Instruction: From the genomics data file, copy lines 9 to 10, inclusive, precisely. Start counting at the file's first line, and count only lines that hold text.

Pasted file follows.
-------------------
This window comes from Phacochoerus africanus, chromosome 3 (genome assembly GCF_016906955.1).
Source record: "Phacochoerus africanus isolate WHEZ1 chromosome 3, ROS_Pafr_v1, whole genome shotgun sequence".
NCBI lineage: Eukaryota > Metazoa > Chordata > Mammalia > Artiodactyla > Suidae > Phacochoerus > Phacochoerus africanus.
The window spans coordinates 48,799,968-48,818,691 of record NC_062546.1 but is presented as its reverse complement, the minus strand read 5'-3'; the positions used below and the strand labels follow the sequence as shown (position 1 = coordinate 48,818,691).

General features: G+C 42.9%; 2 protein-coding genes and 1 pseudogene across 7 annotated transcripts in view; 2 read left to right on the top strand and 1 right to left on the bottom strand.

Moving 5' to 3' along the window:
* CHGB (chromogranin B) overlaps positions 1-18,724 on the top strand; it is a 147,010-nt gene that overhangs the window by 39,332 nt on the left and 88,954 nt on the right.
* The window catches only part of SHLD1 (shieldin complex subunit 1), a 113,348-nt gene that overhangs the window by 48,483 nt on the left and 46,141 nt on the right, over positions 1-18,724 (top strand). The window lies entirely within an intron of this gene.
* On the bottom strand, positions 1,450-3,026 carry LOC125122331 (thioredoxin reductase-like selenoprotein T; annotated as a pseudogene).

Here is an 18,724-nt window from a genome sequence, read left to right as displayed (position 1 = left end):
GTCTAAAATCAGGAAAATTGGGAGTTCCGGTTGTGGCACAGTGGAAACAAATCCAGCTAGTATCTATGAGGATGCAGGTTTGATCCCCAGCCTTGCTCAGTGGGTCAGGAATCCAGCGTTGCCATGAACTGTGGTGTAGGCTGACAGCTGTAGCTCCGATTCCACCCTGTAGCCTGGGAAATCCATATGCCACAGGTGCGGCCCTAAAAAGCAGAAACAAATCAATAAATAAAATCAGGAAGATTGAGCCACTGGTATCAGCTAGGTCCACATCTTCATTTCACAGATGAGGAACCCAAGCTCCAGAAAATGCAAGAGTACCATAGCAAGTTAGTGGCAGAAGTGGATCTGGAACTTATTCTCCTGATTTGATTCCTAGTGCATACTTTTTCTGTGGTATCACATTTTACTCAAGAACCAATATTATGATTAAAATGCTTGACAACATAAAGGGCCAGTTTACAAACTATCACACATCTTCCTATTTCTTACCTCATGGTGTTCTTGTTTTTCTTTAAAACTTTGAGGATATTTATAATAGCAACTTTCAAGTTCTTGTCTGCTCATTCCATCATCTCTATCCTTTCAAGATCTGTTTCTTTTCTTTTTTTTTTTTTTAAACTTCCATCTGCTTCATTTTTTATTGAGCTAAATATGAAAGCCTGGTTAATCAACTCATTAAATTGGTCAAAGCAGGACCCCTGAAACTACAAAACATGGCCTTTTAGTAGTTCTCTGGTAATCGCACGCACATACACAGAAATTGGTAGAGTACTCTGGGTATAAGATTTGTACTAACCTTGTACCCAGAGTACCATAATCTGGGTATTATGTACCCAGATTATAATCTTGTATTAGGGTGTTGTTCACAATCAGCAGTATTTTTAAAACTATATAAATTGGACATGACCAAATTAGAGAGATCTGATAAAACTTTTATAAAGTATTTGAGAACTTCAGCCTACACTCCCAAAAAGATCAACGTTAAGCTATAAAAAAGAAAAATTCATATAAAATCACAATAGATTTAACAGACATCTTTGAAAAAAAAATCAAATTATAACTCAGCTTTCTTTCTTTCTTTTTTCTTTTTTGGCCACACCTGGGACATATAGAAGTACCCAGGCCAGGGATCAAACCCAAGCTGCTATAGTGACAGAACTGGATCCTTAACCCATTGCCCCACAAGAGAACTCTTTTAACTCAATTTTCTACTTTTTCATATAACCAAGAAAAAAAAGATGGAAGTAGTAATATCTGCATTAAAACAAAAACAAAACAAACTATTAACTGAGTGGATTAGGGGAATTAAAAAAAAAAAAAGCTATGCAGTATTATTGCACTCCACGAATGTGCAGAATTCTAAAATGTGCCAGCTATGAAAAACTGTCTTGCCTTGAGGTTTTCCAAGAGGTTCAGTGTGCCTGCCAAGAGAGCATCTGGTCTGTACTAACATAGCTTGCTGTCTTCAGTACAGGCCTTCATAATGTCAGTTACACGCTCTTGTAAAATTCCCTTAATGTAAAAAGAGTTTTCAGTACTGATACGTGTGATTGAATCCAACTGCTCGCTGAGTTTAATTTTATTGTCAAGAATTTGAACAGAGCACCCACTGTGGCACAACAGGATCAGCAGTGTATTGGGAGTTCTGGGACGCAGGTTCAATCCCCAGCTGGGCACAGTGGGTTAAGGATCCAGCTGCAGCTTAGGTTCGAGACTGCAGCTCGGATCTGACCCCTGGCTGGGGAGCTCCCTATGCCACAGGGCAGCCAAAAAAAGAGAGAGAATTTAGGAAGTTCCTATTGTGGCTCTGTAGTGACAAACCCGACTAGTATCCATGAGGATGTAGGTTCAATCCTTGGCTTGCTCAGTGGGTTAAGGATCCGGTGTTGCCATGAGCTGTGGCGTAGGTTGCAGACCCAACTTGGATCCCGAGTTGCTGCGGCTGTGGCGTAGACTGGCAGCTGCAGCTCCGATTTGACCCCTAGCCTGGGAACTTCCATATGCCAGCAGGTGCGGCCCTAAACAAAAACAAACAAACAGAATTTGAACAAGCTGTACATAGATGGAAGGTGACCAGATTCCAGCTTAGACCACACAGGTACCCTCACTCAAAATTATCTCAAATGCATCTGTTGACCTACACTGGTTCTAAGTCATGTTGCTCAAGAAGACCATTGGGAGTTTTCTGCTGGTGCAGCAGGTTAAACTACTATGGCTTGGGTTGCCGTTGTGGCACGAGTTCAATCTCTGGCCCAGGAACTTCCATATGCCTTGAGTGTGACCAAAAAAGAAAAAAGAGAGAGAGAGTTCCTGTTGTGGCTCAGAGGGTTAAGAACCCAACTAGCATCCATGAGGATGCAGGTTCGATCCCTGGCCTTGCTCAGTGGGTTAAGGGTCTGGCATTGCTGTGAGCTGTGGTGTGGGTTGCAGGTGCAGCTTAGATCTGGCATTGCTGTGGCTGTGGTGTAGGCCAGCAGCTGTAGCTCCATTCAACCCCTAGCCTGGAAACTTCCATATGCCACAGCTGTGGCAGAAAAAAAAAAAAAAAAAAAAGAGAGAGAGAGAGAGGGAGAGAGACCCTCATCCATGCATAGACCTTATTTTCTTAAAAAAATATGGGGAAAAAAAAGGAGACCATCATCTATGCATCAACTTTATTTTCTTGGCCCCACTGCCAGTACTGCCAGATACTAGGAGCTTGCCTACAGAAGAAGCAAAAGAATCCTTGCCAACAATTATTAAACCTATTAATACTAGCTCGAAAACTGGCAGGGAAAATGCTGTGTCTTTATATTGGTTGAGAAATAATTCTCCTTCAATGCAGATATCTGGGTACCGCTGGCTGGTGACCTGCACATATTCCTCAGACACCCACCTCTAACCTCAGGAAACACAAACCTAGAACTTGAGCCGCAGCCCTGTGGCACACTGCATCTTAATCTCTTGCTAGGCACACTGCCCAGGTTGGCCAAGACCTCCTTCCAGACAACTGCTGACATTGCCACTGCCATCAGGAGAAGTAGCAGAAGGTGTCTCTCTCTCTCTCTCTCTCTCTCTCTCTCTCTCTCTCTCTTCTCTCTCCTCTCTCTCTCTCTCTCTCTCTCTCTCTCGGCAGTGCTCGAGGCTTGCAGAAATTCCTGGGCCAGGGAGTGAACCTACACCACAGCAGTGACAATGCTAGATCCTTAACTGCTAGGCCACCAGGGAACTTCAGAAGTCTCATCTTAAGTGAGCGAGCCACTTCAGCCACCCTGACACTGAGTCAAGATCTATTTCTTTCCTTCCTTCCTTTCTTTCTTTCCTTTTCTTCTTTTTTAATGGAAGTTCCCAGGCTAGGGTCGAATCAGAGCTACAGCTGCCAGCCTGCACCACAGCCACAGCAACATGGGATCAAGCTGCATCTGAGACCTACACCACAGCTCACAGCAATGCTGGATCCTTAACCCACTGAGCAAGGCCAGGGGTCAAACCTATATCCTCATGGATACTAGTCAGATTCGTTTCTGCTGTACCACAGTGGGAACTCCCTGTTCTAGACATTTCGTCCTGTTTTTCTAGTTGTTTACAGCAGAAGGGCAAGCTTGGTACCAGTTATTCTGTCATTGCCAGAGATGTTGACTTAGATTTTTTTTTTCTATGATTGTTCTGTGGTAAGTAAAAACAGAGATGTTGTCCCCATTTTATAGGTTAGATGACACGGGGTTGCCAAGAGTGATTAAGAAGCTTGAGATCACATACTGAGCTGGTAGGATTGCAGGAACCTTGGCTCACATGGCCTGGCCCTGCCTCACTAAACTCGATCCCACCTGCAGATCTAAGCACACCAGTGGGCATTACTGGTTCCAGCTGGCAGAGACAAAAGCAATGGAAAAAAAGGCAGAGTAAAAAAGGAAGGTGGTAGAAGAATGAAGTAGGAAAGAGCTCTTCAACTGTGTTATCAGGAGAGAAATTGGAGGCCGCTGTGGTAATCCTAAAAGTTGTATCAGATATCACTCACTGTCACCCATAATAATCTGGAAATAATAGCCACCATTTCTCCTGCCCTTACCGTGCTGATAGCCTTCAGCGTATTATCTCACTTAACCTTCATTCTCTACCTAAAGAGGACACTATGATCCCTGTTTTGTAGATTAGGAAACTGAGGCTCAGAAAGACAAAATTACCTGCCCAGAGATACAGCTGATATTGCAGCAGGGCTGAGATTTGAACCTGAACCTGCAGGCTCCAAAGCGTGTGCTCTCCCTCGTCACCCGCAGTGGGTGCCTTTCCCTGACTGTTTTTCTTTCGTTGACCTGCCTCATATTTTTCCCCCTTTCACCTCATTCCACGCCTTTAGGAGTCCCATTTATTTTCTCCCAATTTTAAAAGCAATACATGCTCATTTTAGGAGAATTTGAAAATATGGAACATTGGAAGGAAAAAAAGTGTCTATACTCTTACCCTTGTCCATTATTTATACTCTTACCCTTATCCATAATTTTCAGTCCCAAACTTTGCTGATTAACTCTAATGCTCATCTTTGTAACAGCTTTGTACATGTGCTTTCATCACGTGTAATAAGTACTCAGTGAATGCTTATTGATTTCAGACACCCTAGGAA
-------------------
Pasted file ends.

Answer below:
* On the bottom strand, positions 1,450-3,026 carry LOC125122331 (thioredoxin reductase-like selenoprotein T; annotated as a pseudogene).

Here is an 18,724-nt window from a genome sequence, read left to right as displayed (position 1 = left end):